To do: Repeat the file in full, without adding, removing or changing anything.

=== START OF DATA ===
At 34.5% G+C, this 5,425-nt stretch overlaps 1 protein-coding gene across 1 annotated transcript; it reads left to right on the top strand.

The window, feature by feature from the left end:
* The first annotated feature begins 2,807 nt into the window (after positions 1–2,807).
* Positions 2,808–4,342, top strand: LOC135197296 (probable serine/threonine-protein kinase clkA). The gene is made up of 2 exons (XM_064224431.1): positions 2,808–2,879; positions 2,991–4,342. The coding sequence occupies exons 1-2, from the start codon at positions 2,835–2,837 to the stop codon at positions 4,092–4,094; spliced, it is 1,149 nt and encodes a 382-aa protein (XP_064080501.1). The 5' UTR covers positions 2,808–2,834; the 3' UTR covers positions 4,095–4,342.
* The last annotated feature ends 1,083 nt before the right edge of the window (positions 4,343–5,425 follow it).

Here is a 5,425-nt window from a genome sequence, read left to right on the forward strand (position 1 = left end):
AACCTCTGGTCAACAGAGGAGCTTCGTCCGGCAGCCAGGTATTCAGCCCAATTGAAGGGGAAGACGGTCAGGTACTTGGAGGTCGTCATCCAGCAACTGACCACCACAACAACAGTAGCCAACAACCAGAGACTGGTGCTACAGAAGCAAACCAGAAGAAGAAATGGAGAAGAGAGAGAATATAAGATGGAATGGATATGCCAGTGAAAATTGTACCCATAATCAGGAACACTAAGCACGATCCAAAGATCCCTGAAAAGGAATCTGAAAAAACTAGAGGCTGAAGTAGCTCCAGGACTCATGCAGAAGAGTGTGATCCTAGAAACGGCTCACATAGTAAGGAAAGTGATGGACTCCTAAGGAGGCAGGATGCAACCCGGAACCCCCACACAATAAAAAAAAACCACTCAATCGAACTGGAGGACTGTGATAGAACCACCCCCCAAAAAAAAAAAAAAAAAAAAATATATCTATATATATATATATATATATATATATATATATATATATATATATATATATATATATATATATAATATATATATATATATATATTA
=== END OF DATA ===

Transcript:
At 34.5% G+C, this 5,425-nt stretch overlaps 1 protein-coding gene across 1 annotated transcript; it reads left to right on the top strand.

The window, feature by feature from the left end:
* The first annotated feature begins 2,807 nt into the window (after positions 1–2,807).
* Positions 2,808–4,342, top strand: LOC135197296 (probable serine/threonine-protein kinase clkA). The gene is made up of 2 exons (XM_064224431.1): positions 2,808–2,879; positions 2,991–4,342. The coding sequence occupies exons 1-2, from the start codon at positions 2,835–2,837 to the stop codon at positions 4,092–4,094; spliced, it is 1,149 nt and encodes a 382-aa protein (XP_064080501.1). The 5' UTR covers positions 2,808–2,834; the 3' UTR covers positions 4,095–4,342.
* The last annotated feature ends 1,083 nt before the right edge of the window (positions 4,343–5,425 follow it).

Here is a 5,425-nt window from a genome sequence, read left to right on the forward strand (position 1 = left end):
AACCTCTGGTCAACAGAGGAGCTTCGTCCGGCAGCCAGGTATTCAGCCCAATTGAAGGGGAAGACGGTCAGGTACTTGGAGGTCGTCATCCAGCAACTGACCACCACAACAACAGTAGCCAACAACCAGAGACTGGTGCTACAGAAGCAAACCAGAAGAAGAAATGGAGAAGAGAGAGAATATAAGATGGAATGGATATGCCAGTGAAAATTGTACCCATAATCAGGAACACTAAGCACGATCCAAAGATCCCTGAAAAGGAATCTGAAAAAACTAGAGGCTGAAGTAGCTCCAGGACTCATGCAGAAGAGTGTGATCCTAGAAACGGCTCACATAGTAAGGAAAGTGATGGACTCCTAAGGAGGCAGGATGCAACCCGGAACCCCCACACAATAAAAAAAAACCACTCAATCGAACTGGAGGACTGTGATAGAACCACCCCCCAAAAAAAAAAAAAAAAAAAAATATATCTATATATATATATATATATATATATATATATATATATATATATATATATATATATATATATATAATATATATATATATATATATTA